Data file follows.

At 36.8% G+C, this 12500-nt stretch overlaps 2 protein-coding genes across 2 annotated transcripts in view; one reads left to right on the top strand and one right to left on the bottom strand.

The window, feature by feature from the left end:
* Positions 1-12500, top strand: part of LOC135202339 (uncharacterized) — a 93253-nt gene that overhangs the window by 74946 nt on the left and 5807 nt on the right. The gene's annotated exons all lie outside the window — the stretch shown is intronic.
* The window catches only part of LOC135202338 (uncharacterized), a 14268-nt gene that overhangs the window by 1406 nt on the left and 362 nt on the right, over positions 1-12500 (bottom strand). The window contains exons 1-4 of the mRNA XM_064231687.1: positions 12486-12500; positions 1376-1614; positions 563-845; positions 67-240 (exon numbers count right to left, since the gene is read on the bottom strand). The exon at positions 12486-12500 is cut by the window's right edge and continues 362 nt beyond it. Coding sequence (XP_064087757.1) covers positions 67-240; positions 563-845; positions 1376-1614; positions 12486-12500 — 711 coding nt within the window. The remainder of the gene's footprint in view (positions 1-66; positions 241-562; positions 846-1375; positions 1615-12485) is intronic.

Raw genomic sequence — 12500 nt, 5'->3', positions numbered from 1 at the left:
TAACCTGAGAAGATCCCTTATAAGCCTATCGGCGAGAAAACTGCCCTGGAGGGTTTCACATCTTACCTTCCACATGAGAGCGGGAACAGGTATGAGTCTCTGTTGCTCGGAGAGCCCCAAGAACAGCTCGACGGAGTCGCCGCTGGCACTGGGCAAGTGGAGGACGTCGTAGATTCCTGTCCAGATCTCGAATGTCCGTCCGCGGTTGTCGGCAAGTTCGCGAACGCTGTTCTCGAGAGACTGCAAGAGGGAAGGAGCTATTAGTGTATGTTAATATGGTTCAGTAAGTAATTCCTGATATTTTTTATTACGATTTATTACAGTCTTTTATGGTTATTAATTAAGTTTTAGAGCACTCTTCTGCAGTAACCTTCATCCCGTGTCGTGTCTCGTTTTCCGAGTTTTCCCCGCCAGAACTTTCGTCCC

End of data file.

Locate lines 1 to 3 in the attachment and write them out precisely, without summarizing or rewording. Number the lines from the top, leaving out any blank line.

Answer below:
At 36.8% G+C, this 12500-nt stretch overlaps 2 protein-coding genes across 2 annotated transcripts in view; one reads left to right on the top strand and one right to left on the bottom strand.

The window, feature by feature from the left end:
* Positions 1-12500, top strand: part of LOC135202339 (uncharacterized) — a 93253-nt gene that overhangs the window by 74946 nt on the left and 5807 nt on the right. The gene's annotated exons all lie outside the window — the stretch shown is intronic.